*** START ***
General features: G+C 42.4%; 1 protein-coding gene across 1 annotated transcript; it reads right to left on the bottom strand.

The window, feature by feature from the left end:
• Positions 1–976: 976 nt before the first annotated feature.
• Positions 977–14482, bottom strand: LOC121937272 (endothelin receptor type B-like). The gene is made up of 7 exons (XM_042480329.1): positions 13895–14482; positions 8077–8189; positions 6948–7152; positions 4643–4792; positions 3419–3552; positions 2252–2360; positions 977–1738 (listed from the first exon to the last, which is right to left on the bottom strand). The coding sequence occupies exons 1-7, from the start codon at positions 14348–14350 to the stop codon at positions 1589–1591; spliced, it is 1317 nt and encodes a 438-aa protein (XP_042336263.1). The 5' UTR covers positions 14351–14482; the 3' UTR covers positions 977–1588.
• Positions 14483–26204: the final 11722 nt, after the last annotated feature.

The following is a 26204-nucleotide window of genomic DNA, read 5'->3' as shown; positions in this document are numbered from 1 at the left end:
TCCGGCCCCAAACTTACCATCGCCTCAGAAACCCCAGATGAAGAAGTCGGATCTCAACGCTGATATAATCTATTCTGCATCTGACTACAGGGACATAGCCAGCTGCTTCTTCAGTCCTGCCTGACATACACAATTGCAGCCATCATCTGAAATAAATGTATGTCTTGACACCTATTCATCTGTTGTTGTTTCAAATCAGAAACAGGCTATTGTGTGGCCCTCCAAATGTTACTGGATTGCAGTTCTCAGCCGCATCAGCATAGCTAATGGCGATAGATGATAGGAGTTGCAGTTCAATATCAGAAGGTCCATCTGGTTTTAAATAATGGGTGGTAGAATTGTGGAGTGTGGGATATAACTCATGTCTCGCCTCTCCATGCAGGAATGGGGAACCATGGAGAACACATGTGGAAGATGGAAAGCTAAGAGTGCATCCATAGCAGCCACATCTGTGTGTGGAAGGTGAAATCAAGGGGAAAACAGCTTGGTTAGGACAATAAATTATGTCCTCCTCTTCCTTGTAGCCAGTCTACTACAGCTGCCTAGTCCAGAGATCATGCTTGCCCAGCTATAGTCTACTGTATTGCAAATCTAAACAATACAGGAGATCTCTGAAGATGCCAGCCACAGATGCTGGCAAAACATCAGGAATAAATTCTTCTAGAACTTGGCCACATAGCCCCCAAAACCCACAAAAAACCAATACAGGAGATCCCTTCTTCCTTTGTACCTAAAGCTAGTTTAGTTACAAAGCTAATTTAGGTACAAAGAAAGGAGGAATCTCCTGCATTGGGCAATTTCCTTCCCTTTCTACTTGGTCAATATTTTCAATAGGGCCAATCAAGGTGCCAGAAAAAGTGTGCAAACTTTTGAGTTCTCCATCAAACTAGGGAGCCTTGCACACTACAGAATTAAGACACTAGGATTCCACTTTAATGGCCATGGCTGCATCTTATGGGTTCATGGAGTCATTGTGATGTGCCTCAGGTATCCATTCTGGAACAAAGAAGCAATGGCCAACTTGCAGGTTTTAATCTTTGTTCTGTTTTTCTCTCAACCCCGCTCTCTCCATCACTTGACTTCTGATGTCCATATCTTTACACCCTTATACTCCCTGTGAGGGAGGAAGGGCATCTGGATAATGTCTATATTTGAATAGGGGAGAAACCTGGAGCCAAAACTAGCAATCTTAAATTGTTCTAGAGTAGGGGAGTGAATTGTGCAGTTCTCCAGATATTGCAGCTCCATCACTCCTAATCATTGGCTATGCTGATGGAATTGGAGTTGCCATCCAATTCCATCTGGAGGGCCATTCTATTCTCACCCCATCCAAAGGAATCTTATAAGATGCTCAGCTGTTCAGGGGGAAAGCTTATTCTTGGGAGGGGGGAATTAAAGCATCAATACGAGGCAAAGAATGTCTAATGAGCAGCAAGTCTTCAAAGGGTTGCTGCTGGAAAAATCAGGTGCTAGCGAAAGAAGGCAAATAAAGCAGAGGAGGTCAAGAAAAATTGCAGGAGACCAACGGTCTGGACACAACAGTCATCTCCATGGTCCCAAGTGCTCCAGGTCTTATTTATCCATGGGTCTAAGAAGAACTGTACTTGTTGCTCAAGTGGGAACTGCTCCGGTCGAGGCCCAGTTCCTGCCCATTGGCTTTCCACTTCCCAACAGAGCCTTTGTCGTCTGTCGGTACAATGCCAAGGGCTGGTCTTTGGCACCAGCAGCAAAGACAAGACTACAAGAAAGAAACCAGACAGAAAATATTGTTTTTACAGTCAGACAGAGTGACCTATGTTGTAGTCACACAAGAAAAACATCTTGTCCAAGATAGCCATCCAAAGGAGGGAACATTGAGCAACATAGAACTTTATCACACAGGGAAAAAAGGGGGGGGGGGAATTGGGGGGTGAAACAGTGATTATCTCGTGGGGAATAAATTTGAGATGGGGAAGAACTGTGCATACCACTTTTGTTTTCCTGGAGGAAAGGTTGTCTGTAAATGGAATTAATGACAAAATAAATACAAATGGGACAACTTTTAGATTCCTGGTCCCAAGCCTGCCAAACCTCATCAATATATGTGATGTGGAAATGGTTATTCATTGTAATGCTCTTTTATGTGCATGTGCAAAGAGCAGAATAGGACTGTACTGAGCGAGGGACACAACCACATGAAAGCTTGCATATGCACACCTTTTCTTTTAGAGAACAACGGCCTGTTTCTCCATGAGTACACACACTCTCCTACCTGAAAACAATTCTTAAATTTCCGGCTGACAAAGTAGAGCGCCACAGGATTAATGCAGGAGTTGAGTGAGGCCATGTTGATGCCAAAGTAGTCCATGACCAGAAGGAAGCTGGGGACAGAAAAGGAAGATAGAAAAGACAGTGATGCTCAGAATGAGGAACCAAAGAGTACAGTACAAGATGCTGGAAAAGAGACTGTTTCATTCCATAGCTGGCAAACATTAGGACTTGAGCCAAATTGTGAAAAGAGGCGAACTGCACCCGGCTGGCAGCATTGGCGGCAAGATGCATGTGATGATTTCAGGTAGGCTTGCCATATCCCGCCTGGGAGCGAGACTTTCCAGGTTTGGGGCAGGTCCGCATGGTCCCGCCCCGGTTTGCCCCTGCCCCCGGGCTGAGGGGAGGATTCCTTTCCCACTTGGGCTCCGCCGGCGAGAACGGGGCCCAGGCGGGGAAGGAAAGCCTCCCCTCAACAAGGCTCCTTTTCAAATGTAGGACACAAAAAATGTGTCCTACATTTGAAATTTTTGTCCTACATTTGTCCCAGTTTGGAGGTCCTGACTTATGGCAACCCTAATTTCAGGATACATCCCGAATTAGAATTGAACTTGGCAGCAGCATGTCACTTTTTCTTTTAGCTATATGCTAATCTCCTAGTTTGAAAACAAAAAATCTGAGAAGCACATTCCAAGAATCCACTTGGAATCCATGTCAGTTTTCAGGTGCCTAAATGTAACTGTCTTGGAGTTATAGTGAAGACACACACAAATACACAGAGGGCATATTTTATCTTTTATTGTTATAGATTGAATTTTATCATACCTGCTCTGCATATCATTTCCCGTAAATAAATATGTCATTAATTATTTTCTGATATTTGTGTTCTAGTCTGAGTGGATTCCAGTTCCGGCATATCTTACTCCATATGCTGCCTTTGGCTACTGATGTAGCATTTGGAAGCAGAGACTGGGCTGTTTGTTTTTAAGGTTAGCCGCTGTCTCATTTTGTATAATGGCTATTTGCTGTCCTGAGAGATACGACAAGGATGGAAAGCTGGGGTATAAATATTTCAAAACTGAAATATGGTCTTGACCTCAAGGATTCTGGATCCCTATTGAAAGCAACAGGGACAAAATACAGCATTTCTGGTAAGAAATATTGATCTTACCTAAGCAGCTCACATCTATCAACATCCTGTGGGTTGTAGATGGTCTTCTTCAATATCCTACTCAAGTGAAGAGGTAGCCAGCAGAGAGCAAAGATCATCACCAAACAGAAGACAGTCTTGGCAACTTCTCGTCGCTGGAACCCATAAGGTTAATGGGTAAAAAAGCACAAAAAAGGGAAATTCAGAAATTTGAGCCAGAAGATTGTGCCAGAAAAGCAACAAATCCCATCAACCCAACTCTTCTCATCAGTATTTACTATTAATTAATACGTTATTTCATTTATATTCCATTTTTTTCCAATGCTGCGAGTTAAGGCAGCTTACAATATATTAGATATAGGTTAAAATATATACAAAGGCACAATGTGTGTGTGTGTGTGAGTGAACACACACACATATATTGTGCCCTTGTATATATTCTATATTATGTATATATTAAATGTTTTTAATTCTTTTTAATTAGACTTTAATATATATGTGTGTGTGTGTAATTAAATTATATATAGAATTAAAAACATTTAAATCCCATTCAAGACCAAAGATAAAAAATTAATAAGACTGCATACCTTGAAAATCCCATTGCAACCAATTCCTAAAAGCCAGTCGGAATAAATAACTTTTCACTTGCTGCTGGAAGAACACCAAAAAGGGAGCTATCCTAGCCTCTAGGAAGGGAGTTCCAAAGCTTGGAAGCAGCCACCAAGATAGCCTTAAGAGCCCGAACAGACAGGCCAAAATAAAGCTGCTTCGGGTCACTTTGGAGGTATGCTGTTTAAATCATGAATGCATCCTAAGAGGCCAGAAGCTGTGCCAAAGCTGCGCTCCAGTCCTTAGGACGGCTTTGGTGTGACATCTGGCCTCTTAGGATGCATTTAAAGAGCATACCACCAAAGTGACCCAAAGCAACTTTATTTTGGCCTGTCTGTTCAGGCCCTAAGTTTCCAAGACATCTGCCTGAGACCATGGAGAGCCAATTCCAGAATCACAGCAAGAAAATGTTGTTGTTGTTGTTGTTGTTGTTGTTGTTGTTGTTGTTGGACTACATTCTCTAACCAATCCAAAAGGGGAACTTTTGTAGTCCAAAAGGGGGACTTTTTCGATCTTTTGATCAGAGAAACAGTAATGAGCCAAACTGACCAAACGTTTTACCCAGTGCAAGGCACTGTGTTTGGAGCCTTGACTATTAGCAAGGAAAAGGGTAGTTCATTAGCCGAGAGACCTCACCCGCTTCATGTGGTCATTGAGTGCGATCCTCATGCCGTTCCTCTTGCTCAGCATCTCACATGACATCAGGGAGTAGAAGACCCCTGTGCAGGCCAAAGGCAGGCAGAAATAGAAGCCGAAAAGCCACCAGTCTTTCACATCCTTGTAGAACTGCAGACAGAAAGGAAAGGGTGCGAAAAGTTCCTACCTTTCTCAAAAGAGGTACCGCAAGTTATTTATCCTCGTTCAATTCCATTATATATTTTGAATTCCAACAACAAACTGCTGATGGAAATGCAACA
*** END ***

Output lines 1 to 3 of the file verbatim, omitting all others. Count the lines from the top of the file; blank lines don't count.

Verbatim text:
General features: G+C 42.4%; 1 protein-coding gene across 1 annotated transcript; it reads right to left on the bottom strand.

The window, feature by feature from the left end:
• Positions 1–976: 976 nt before the first annotated feature.